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The green veins of this soybean leaf are a solid sign that the plant has been infected with Sudden Death Syndrome DuPont Pioneer has fields that are infected with the disease where the company tests new varieties for the market
<p>The green veins of this soybean leaf are a solid sign that the plant has been infected with Sudden Death Syndrome. DuPont Pioneer has fields that are infected with the disease where the company tests new varieties for the market.</p>

A trip to soybean boot camp

We get an inside look at how one seed company develops those crop disease ratings, not a good time for those test beans.

In the world of "somebody's got to do it" the life of a biologist and plant breeder can be a lot of fun, but perhaps the target crop has some bad days. That's what Farm Industry News got a look at recently on a tour of soybean breeding facilities for DuPont Pioneer. And one striking part of that tour of the company's Moorhead, Minn., Lawrence, Kan., Dallas Center, Iowa, and Napoleon, Ohio, facilities was the tough testing they put soybeans through.

There are a lot of diseases out there that rob your soybean crop of yield potential, but companies breed to overcome those problems, and they test for disease impact.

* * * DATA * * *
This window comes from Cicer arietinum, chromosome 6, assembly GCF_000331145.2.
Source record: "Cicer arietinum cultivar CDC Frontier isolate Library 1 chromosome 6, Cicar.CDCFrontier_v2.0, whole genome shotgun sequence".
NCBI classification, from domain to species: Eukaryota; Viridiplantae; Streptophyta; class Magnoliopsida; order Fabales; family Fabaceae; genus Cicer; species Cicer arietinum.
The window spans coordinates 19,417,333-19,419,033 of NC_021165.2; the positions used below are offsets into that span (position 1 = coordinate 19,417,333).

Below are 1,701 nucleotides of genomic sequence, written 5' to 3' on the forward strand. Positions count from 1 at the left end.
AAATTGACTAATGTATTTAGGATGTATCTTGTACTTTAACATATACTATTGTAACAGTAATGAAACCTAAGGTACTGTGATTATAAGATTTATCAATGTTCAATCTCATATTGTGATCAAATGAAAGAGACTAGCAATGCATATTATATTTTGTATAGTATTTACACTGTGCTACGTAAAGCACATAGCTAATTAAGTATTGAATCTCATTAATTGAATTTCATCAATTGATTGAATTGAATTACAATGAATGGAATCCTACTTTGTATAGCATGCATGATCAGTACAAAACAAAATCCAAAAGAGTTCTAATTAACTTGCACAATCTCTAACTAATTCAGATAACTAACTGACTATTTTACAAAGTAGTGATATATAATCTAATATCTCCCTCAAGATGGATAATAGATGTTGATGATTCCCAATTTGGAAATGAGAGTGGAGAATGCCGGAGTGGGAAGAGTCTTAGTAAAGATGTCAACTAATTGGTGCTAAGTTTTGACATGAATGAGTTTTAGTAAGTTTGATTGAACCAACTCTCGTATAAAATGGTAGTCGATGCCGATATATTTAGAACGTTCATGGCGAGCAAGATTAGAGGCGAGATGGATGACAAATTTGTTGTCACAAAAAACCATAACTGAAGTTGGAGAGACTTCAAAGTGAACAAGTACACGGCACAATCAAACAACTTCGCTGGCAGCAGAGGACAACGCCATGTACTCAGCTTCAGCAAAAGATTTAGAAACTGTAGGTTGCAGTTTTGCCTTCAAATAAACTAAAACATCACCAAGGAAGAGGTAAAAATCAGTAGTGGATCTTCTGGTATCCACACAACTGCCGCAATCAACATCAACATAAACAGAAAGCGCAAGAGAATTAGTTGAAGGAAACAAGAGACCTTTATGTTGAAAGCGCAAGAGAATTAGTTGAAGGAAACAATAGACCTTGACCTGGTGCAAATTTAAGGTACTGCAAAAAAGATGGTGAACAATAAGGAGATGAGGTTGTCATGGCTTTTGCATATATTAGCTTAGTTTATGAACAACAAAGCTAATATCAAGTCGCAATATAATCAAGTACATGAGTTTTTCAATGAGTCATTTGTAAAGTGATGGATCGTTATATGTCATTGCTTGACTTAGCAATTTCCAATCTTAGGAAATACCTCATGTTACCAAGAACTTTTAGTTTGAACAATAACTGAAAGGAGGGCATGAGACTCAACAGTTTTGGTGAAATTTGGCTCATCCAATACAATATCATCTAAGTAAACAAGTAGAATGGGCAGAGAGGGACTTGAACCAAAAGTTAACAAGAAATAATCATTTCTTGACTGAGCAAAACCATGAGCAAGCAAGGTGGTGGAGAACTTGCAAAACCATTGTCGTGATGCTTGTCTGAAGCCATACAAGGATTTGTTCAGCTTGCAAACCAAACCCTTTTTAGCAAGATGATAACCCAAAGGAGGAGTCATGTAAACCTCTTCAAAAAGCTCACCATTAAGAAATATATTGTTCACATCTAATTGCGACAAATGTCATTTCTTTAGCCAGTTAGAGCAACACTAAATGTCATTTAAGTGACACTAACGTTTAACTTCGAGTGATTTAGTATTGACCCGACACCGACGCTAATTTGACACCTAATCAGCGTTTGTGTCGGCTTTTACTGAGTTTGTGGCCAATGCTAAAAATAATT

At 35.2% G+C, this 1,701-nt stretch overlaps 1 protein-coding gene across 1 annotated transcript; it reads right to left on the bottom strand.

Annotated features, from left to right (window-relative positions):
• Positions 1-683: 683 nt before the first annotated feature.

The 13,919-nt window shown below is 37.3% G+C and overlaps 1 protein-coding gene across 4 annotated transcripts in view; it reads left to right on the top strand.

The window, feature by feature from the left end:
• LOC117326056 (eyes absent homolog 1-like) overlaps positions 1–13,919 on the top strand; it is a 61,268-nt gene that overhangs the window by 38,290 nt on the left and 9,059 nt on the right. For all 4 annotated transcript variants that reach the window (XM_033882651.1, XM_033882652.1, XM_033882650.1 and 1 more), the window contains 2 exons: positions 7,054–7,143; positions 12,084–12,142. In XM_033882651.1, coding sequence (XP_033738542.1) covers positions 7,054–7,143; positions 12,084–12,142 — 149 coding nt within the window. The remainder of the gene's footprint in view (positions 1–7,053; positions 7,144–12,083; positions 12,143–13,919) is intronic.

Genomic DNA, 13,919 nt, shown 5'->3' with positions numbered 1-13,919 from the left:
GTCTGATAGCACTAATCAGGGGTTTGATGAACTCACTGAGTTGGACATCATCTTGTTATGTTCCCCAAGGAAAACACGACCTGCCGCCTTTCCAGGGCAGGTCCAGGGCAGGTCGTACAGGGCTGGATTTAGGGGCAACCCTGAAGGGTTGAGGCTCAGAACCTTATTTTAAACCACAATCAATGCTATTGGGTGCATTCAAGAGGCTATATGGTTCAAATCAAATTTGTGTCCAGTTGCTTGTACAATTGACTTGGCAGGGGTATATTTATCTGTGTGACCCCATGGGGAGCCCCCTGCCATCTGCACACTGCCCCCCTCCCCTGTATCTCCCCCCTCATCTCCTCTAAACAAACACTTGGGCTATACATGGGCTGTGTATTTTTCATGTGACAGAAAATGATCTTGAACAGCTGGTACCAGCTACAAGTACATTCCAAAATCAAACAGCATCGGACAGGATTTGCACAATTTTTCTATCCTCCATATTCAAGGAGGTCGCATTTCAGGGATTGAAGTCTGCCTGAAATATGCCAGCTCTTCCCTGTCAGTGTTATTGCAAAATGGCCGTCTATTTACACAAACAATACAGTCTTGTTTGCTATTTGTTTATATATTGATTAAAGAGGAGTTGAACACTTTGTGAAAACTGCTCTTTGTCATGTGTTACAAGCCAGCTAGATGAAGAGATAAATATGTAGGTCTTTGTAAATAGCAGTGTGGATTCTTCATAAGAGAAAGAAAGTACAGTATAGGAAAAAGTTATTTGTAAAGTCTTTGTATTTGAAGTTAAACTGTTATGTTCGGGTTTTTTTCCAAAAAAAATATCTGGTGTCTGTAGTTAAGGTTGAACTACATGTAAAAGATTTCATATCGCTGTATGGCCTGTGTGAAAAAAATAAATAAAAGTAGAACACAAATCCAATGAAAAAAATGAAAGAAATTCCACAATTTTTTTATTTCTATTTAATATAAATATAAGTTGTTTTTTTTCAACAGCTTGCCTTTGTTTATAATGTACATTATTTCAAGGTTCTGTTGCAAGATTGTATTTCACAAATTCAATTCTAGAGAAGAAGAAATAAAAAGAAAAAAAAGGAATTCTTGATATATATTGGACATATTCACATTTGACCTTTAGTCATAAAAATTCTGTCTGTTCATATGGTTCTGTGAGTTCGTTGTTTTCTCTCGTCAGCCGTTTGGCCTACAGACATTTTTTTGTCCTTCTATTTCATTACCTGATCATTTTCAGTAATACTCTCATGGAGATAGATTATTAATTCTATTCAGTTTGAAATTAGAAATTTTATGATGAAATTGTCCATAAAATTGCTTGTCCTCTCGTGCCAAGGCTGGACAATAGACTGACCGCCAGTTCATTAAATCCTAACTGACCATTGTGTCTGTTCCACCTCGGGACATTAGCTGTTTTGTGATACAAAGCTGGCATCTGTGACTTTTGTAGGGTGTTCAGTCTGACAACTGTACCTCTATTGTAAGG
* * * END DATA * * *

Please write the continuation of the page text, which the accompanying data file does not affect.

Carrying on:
Ever wonder where those crop disease ratings for specific seeds come from on those Pioneer variety information sheets? They come from what we would call disease torture plots across several company facilities. Each plot designed to make sure the disease exists in the area, and that plants are pushed to determine actual impact in field trials. The company replicates the "torture tests" across a number of sites and researchers in each location rate the plants based on the severity of damage they see.

The final number you see on those information brochures is a final average number from a number of test locations, just to take out any variability in ratings. And for those test soybeans, let's just say it's a soybean's not so good very bad day.

Creating a white mold incubator

Sprinklers help keep this tightly-planted soybean plot wet enough to grow white mold so the company can conduct disease review of new varieties.

White mold is the bane of high-yield soybeans, and while there are seed treatments that can help prevent the problem and other ways to treat, genetics will probably be the best source of protection for most plants. DuPont Pioneer tests all their soybean varieties for their resistance to white mold, and it's a rating that can keep a promising, high-yielder from making the team.